Yoga and coffee, of course

We’re contractually obligated to pass this story along because of the headline: “Yoga and coffee brought together in Leslieville“:

A new yoga studio in Leslieville is providing a place for yoga students to both work out and hang out.

It’s called Yogaville and it has been established with an on-site cafe.

“What we noticed was that a lot of the yogis, a lot of the yoga students after their classes, they actually spent a lot of time with each other and they become really good friends,” said Mazi Roz of Yogaville, when explaining the concept to CBC News.

“So we figured we could actually provide that space for them.”

I’m sure it isn’t the only yoga studio that also offers coffee; I do know it’s better than offering cold-press juice. And I think there ought to be more.

Posted by Steve

Now you can drink that third cup of coffee

OK, I’ll admit it. I’m starting to think Starbucks is behind all the pro-coffee research that drips out like, well, obviously, coffee from an old-school coffee maker.

But it remains my duty to pass on info that supports the “No coffee, no prana” motto of this here site. So, here it is:

Researchers found that people who drink between three and five cups of coffee a day are likely to have less coronary artery calcium (CAC) than those who drink no coffee at all.

They also found a correlation between people who drink between one and three cups of coffee a day and a reduced prevalence of CAC, according to a paper published Monday in the journal Heart.

But try not to overdo it: Drinking more than five cups of coffee a day was associated with a higher levels of CAC, the authors report.

Calcium in the coronary artery isn’t always a problem, but at high enough levels it can be an early sign of coronary heart disease.

I love the idea of a journal called Heart. How that isn’t a New Age publication, I don’t know.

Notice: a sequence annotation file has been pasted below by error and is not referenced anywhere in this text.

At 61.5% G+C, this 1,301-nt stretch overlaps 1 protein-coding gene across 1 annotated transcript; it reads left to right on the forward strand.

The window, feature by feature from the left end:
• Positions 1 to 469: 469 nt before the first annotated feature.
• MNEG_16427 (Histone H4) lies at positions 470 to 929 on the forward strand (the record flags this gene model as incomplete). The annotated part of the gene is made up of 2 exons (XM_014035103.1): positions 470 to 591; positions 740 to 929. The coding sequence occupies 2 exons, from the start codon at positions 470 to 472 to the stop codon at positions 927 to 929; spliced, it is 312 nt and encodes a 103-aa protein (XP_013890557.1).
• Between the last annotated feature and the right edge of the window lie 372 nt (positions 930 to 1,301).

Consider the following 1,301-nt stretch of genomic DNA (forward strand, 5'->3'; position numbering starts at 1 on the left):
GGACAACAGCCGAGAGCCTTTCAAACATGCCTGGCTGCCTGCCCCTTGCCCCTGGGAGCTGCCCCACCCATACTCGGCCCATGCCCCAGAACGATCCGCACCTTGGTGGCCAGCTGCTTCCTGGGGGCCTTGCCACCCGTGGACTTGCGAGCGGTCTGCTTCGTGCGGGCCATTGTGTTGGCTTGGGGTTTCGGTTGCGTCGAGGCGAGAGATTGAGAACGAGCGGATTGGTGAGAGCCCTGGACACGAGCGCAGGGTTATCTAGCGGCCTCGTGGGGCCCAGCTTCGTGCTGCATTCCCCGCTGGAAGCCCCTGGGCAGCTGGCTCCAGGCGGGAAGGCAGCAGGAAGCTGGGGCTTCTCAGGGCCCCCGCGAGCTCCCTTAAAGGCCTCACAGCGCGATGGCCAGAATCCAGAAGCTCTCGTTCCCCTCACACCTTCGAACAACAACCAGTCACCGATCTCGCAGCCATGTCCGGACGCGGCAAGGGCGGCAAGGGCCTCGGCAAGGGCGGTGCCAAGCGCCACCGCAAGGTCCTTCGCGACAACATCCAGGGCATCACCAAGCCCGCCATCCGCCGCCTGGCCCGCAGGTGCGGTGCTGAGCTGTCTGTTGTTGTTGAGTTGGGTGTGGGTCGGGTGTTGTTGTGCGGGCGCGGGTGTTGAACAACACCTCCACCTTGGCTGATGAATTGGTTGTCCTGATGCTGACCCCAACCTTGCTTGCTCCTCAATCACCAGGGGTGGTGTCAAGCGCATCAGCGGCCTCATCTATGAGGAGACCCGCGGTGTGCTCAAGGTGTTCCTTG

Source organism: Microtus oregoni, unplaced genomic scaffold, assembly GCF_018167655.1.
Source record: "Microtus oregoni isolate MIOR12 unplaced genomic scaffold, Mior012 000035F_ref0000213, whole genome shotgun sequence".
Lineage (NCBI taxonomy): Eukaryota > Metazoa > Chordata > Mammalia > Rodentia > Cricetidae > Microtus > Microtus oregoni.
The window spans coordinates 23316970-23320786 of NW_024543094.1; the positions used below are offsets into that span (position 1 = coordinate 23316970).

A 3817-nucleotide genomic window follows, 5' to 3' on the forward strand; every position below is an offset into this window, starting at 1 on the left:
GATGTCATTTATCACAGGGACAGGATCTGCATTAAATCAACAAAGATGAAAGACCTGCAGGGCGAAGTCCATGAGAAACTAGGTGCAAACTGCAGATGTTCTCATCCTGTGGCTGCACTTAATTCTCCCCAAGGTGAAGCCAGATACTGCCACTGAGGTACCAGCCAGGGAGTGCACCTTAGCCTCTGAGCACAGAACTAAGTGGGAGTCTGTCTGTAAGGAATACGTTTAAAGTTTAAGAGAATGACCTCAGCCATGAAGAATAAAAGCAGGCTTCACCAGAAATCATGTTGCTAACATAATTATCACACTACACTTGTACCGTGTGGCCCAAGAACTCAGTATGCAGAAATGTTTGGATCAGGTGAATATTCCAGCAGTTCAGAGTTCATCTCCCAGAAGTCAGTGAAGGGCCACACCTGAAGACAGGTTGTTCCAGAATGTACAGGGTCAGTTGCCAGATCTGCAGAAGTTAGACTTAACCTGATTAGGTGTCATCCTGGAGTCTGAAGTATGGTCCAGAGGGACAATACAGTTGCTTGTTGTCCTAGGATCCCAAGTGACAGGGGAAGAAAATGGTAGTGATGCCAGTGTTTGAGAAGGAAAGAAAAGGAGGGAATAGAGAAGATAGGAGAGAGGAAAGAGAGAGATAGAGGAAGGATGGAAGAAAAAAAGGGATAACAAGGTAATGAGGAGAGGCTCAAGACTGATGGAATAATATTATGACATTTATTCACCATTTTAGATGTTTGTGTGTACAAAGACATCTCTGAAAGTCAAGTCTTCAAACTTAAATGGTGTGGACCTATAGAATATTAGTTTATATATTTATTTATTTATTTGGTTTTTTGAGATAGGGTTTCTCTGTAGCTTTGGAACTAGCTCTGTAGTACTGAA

This study was of nearly 30,000 men and women in South Korea. The researchers say they don’t know why coffee might be good for you — and that (as always) further research is needed.

But back to my Starbucks suspicion. Here’s how this article ends:

A flurry of recent reports suggest that there are many reasons to drink coffee: For example, it has been associated with improvements in short term memory, and reducing the risk of developing multiple sclerosis, melanoma Type 2 diabetes and liver cancer.

Remember all that pro-wine research?

Also, on the diet front: Science tells us why Indian food is so tasty.

Posted by Steve

The ‘good energy’ of an Astanga shala

Bobbie’s written a few times about one of her early Ashtanga teachers, Dana Point’s Diana Christinson.

Here’s Diana talking about feng shui and prana and the “good energy” of a shala. Looks like it was from her conference this past weekend:

Looks like it is the first video upload to Pacific Ashtanga’s YouTube page in a year. Maybe there will be more.

Posted by Steve

Richard Freeman talks prana and apana

We mentioned when Richard Freeman and Mary Taylor were out in Los Angeles to produce videos for YogaGlo. I assume this one — link right here to a teaser — is among those.

The preview is worth a watch (just five minutes) because of Richard’s explanation of prana and apana — a nice refresher. Here’s the description of the class to give you more of a sense:

Prana governs inhaling. Apana governs exhaling. This class explores how these two primary patterns of Internal Shakti are the foundation of alignment and how they need and love each other.

The full video is 30 minutes.

Posted by Steve

Coffee culture comes to India

We had to pass this piece from the Los Angeles Times along:

Although India has long been one of the world’s major coffee producers, the country’s name is practically synonymous with tea. For most of the last century, it was the world’s biggest tea-growing nation, renowned for its Darjeeling and Assam varieties, and it’s still among the top consumers, with roadside chai stalls a fixture in every throbbing city and distant hamlet.

Ask for a cup of joe in most of India, though, and you’ll get instant coffee crystals drowning in hot milk and sugar, or served over ice with even more sugar. So few Indians drink brewed coffee that virtually all its best crop is exported to countries such as Italy, where the beans are used in name-brand espresso blends and sold at a huge markup.

Now, however, a handful of Indian farmers and entrepreneurs are trying to hook some of their compatriots on coffee by selling gourmet, freshly roasted Indian beans to a burgeoning urban middle class.